Back in January, before a wheel had turned on Formula One’s latest grand design, Red Bull team principal Christian Horner made an eye-opening claim that up to half the grid would retire in the first grand prix of the season in Australia.
When Horner aired that remark it would be fair to suggest he did not have his own cars in mind amongst the list of potential retirees, either that or he knew exactly what was lurking over the horizon.
But that is the grim scenario being faced by the reigning F1 champions and the man who would be king for a fifth successive time, Sebastian Vettel.
The new regulations, providing arguably the biggest overhaul in the sport’s history, means that Vettel and Red Bull, from finishing last season with a record run of nine consecutive victories, may very well find themselves towards the rear of the grid come qualifying at Melbourne’s Albert Park on March 15.
As for actually seeing the chequered flag on race day itself, right now that would be a minor miracle given the 12 days of pre-season testing were nothing short of an unmitigated disaster for the Milton Keynes-based team.
The arrival of the new 1.6-litre V6 turbo-charged power units have placed Red Bull so far on the backfoot that some estimates indicate they are around two months behind their rivals in terms of car development.
The RB10 suffered repeated failures in testing and the time lost in the garage carrying out repairs resulted in the team languishing at the rear in terms of overall mileage completed come the conclusion, having failed to carry out even one full-blown race simulation.
Worse still for Red Bull is that while they may have a list of objectives to work through, the early signs are that the car also lacks pace.
While Red Bull have money and manpower to throw at the problems, they are also crucially relying on power-unit supplier Renault to find answers.
When it comes to the latest technology, the French manufacturer has been found wanting in comparison to rivals Mercedes and Ferrari.
It has meant all its customers – Toro Rosso, Lotus, Caterham and Red Bull - have encountered numerous issues.
After providing the power behind Red Bull’s string of successes, and being the most sought-after engine supplier in the F1 paddock, there have been suggestions the team are already on the lookout for a new partner from 2015.
Lotus, who have scaled the sport’s constructors’ ladder these past two years, rising to fourth in 2013, face a potentially turbulent campaign and a slide back down the grid.
Last season the Enstone-based marque lost key design and engineering personnel to their rivals, then star driver Kimi Raikkonen to Ferrari and team principal Eric Boullier to McLaren.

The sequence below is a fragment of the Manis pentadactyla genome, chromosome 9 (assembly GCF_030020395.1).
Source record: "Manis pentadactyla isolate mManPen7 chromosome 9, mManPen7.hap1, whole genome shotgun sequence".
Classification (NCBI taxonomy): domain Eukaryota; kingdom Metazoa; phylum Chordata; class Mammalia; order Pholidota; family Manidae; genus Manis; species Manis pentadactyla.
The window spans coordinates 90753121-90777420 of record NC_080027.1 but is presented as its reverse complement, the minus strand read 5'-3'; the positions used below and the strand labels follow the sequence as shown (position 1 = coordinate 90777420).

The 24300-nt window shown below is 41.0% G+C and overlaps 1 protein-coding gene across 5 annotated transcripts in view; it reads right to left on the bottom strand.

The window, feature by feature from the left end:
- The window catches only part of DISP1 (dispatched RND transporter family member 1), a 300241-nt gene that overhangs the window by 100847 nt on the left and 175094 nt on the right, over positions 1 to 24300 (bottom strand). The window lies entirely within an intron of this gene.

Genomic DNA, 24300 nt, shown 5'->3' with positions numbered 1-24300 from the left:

These are worrying times for Lotus, who missed the first test due to the late build of the E22, and over the second and third tests in Bahrain encountered myriad problems.
The fear is, with the team understood to be on the margins in terms of finances after a failed buy-out towards the end of last season, a wretched year on track could seriously undermine their future.
The cost of the new power units have had a serious impact on all the teams, stretching the resources to breaking point of many of the smaller outfits.
But the new units, complete with energy recovery from not just braking now but also the turbo, have long been the sport’s preferred route in its bid to become greener and more efficient.
As to who will take the flag in Melbourne, it appears Mercedes and Williams are the frontrunners, the latter further underlining what an impact has been made by the new rules.
Whereas Red Bull are in line to plunge from winners to strugglers, the famous Williams name could potentially go in the opposite direction.
Last season Williams endured the worst season in their illustrious history, scoring just five points, four of which came from the penultimate race in the United States where Valtteri Bottas finished fourth.
But in switching power unit supplier from Renault to Mercedes – the German manufacturer seemingly the most advanced with its programme and the most reliable – Williams appear to have backed the right horsepower.
McLaren and Force India, also powered by Mercedes, should certainly be in the running for a reasonable haul of points over the first few races as they fared well in testing.
Naturally, the works Mercedes team were strong, although niggles late on undermined their early-season credentials.
Down at Ferrari all eyes will be on the Fernando Alonso/Raikkonen battle this season, although the form of the team proved difficult to read in pre-season as there were both positive and negative signs.
As far as the bookmakers are concerned, they like Mercedes, with Lewis Hamilton replacing Vettel as the favourite for a championship.
Yet 2014 champion may yet be the man with the most reliable car under him, not the quickest.
In recent seasons the cars had become bulletproof, with most grands prix seeing 19 or 20 reaching the chequered flag. This year it will be a completely different story, and so we come back to Horner’s remark that possibly only 11 of the 22 cars due to line up on the grid in Melbourne will make it home.
Who needs the sham of double points for the final event to spice up a sport that was beginning to lose its lustre, when the new rules appear poised to unleash one of the biggest shake-ups the sport has ever known?